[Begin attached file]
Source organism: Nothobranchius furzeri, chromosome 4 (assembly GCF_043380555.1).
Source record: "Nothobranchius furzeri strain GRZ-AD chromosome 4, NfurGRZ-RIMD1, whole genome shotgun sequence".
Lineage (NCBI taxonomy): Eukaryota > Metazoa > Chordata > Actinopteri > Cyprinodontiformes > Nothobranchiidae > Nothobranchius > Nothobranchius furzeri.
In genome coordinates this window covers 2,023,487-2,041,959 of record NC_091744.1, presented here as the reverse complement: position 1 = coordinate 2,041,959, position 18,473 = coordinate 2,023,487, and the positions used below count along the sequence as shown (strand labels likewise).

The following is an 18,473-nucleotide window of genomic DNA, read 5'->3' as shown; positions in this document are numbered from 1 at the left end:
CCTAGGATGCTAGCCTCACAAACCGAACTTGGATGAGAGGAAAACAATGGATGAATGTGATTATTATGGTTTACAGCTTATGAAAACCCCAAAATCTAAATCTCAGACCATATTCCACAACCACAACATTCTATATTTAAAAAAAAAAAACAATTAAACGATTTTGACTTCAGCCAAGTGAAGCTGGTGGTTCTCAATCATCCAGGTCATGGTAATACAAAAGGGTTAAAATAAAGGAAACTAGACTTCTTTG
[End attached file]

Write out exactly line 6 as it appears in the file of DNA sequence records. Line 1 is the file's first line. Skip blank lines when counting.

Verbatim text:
CCTAGGATGCTAGCCTCACAAACCGAACTTGGATGAGAGGAAAACAATGGATGAATGTGATTATTATGGTTTACAGCTTATGAAAACCCCAAAATCTAAATCTCAGACCATATTCCACAACCACAACATTCTATATTTAAAAAAAAAAAACAATTAAACGATTTTGACTTCAGCCAAGTGAAGCTGGTGGTTCTCAATCATCCAGGTCATGGTAATACAAAAGGGTTAAAATAAAGGAAACTAGACTTCTTTG